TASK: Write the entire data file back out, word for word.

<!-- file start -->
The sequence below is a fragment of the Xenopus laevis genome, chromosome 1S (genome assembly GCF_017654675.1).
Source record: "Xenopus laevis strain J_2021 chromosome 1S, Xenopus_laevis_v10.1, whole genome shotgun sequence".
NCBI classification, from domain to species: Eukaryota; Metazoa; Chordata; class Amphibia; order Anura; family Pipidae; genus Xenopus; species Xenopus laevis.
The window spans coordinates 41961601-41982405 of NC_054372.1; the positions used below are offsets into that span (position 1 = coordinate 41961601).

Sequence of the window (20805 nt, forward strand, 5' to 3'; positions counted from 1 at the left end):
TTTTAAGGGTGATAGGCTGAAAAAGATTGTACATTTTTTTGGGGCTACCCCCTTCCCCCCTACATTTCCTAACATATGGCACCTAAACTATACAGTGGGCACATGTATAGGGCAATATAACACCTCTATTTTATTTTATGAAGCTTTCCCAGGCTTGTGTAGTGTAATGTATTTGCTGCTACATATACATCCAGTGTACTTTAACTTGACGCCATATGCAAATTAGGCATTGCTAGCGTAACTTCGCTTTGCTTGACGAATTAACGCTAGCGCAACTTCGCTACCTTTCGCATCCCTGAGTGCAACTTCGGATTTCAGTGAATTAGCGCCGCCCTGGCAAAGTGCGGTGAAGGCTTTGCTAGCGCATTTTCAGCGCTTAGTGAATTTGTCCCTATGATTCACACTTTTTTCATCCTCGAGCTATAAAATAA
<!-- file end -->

The sequence below is a fragment of the Xenopus laevis genome, chromosome 1S (genome assembly GCF_017654675.1).
Source record: "Xenopus laevis strain J_2021 chromosome 1S, Xenopus_laevis_v10.1, whole genome shotgun sequence".
NCBI classification, from domain to species: Eukaryota; Metazoa; Chordata; class Amphibia; order Anura; family Pipidae; genus Xenopus; species Xenopus laevis.
The window spans coordinates 41961601-41982405 of NC_054372.1; the positions used below are offsets into that span (position 1 = coordinate 41961601).

Sequence of the window (20805 nt, forward strand, 5' to 3'; positions counted from 1 at the left end):
TTTTAAGGGTGATAGGCTGAAAAAGATTGTACATTTTTTTGGGGCTACCCCCTTCCCCCCTACATTTCCTAACATATGGCACCTAAACTATACAGTGGGCACATGTATAGGGCAATATAACACCTCTATTTTATTTTATGAAGCTTTCCCAGGCTTGTGTAGTGTAATGTATTTGCTGCTACATATACATCCAGTGTACTTTAACTTGACGCCATATGCAAATTAGGCATTGCTAGCGTAACTTCGCTTTGCTTGACGAATTAACGCTAGCGCAACTTCGCTACCTTTCGCATCCCTGAGTGCAACTTCGGATTTCAGTGAATTAGCGCCGCCCTGGCAAAGTGCGGTGAAGGCTTTGCTAGCGCATTTTCAGCGCTTAGTGAATTTGTCCCTATGATTCACACTTTTTTCATCCTCGAGCTATAAAATAA